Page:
However, me sort of thinking ‘Right, I’ve finished work. I’m going to take the children – even if it’s just around the block – and we’ll do that every day’. That’s going to lift our spirits in a week, a month – and that’s what being kind really is. Not the indulgence. So yeah, I hate ‘Instagram – be kind’, ‘hashtag be kind’. I hate it and I’m on a mission for people to understand the difference – because that’s not kindness. That’s like, virtue signalling, which isn’t kindness whatsoever. Because how kind are you to yourself? Because I can’t see it. I can just see quite a lot of pain in you. And how kind are you to other people? So yeah, that’s what I’m on a mission to do.
Ok, I remember when I was in that kind of self-sacrifice kind of mode, and to me the thought of being kind to myself, I just equated that with indulgence. Are there any really practical tips you can offer on how we can a) get out of that mindset and b) actually be kind to ourself?
Dr Rachel Taylor: [44:40]
Well, I think you have to get your big boy or big girl pants and pull them right up and recognise that anything that you are sacrificing or not doing for yourself is like you’re punishing yourself. It’s probably punishing yourself for having a child with autism, and then feeling guilty – because, aren’t they amazing? It’s literally to recognise that when you are within a situation which is not the general societal norm, you are initially going to have to understand that you have to accept. And acceptance can take a long time. It’s like acceptance of anything – it’s a process. We’re all going through a process, the whole of life is a process, that’s what it throws at you.
A really big tip would be: ‘Just accept that you’ve got to accept’. That’s the first thing. Just accept that nobody asked for this, but I’ve been given it. Just accept that. And then the second thing is you are being kind to yourself, you are not doing things that are going to weaken your systems. It’s like, ‘Right, I need more energy, so I need to get good sleep at night. I need to get outside and have ten minutes of sunlight before I do anything else’. In winter it can be a bit tricky, just get outside as soon as the sun’s up. Ten minutes. Anybody can have ten minutes. In that ten minutes you might want to get your heart rate going to about 60, 65 % – do some squats. If you’re hardcore, do some burpees. Just give yourself that ten minutes at the start of the day and that literally will set you up. Set your hormones up for a really good day so you’re going to sleep well at night. If you’re exhausted, your poor adrenals might be a bit amok. Make sure that you eat within ten minutes of getting up. Just a small amount, and that can really help with adrenal support. And then the last thing is laughing. It’s really good. When we laugh, we get a really good hormone that’s generated, that actually is anti-aging. So laughter really is the one of the best medicines.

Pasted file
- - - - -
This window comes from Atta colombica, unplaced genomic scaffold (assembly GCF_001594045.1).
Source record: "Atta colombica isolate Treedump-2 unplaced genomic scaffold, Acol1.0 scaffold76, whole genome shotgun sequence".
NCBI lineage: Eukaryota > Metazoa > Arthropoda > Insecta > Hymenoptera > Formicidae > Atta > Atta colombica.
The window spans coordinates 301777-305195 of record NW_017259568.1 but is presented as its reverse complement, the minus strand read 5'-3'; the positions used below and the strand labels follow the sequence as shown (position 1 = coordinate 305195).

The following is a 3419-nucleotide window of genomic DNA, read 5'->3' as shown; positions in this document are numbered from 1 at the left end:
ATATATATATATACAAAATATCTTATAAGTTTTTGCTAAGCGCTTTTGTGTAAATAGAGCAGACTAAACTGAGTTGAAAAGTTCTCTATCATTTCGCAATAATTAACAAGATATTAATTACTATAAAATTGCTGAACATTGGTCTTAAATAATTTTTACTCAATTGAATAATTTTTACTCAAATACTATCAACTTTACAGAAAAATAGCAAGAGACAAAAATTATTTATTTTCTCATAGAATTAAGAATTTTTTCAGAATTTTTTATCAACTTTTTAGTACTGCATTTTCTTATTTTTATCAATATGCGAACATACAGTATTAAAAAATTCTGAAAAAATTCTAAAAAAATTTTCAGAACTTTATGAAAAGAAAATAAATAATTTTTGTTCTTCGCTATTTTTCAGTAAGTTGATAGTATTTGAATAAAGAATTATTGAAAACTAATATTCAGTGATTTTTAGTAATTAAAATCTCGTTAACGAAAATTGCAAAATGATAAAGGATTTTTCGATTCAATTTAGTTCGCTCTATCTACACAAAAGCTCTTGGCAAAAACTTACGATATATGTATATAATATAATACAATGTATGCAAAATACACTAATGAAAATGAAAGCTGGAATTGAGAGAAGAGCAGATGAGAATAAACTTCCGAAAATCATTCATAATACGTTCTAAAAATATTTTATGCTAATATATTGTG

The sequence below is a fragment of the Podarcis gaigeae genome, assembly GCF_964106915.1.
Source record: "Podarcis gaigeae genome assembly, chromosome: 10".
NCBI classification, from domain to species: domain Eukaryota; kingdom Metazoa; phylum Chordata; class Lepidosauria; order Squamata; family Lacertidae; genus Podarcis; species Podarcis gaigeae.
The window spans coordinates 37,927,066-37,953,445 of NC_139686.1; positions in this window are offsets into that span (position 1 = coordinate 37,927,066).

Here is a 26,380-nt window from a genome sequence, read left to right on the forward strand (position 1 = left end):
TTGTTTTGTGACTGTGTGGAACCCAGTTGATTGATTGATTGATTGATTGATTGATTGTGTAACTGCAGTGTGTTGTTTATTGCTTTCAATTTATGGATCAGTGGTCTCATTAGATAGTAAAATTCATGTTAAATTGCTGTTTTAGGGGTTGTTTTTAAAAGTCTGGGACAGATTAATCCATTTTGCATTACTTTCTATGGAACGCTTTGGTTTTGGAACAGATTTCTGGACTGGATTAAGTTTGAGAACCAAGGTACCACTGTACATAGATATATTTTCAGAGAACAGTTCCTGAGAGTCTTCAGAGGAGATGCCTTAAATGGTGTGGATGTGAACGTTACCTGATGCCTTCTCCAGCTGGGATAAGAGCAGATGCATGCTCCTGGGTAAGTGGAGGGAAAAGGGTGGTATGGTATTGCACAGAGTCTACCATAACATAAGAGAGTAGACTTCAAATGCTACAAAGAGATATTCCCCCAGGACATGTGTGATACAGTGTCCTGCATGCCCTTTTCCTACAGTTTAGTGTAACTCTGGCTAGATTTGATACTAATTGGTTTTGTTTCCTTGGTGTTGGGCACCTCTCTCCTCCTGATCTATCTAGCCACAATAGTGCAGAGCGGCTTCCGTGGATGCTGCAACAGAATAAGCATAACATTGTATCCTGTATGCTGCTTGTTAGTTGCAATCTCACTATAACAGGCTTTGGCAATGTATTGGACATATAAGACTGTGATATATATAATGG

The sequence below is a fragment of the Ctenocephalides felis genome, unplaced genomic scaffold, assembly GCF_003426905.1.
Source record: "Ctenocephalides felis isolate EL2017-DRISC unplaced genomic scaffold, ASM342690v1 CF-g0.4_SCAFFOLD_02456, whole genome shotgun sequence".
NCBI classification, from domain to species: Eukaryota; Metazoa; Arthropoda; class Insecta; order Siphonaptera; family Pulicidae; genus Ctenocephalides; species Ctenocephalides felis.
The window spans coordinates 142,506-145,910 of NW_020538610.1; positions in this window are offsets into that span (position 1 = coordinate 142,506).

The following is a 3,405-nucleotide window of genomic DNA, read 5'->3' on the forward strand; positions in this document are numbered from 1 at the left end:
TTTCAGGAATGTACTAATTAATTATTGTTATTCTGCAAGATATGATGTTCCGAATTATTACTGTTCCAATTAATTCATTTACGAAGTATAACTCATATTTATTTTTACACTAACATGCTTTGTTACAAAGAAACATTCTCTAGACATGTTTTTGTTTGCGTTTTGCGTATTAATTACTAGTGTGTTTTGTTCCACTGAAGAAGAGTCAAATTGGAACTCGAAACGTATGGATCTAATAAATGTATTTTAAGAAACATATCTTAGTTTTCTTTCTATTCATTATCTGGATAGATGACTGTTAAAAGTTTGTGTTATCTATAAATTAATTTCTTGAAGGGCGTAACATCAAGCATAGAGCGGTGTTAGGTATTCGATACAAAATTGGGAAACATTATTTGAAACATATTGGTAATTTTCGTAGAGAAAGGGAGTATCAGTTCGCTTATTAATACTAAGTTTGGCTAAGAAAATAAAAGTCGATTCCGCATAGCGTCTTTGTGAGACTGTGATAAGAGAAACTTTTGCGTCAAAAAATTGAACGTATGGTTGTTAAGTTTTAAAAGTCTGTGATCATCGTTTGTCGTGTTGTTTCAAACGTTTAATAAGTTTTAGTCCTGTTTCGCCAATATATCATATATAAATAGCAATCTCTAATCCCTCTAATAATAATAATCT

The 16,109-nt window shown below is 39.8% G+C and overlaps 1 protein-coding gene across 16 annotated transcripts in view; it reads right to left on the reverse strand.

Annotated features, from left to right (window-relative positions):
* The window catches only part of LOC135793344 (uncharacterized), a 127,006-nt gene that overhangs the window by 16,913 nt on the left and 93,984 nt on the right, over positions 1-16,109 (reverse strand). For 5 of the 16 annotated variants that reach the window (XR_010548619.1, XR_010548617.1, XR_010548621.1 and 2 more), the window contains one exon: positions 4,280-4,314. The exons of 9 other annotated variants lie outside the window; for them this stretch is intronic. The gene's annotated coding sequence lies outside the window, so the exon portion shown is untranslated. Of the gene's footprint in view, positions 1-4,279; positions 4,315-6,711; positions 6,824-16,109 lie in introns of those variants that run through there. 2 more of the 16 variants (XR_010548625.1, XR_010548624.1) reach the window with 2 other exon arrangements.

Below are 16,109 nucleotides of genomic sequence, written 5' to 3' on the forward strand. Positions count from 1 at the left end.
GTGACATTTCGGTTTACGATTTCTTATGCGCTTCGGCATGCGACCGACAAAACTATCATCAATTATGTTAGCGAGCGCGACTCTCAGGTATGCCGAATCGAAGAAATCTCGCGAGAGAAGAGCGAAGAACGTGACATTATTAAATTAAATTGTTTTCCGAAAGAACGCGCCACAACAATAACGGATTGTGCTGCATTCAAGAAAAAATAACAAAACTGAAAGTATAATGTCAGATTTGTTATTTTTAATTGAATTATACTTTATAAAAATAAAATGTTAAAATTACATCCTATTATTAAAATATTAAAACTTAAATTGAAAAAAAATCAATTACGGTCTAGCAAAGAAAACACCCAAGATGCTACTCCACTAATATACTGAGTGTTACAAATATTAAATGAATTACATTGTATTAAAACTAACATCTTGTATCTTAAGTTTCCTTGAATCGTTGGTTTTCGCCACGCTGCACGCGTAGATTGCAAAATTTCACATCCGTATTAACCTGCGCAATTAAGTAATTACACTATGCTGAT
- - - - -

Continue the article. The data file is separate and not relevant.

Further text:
The final thing that I want to say, is that you’re not going to get it right – ever. Never ever are you going to get it right for anybody. So as long as you are alright, everybody else around you is going to be alright. And as long as you’re feeling buoyant, and – I want to stay optimistic, because I hate hope. Yeah, we want to be optimistic but we don’t want to be wanting a knight in shining armour, which is what I think hope tends to do. You know, it’s like, ‘And suddenly – I was rescued’. No. Because that never happens, does it? You have this optimism, that I’ve looked after me – so I’ve got enough to look after you. And that really is my top tip. You know, in a very roundabout way.
I love it. That’s the most beautiful note to end on. I’ve looked after me so I can look after you. Yeah, that is actually very, very powerful. You have been phenomenal. Thank you so much for sharing your incredible wisdom and giving us your time today. I feel like this is the tip of the iceberg and we could probably have a lot more conversations. So who knows, maybe there’ll be a ‘Part 2’ in the future.
Dr Rachel Taylor: [48:27]
Well, I’m always happy to talk to anybody – I hope that it’s come across that I’m very passionate about autism. They have a special place in my heart, a very special place. The nice thing is, that guaranteed, my children can always seek out the special… It makes me laugh, whenever we go anywhere – to play down the park – we will get the child who is different to the other children, just like drawn to us. And I think that’s just such a wonderful thing, and it just reminds me that this is really needed. This acceptance is just really needed. But thank you so much for having me on; I’ve enjoyed talking about my passion. Thank you.
Thank you so much. And look at the website, you’ll see all the resources where you can find out more about Dr. Rachel. Sign up for her incredible mail shots which always have beautiful poetry, affirmations – just chock full of inspiring content. All of that is on the website.
Dr Rachel Taylor: [49:35]
Thank you. Thank you so much.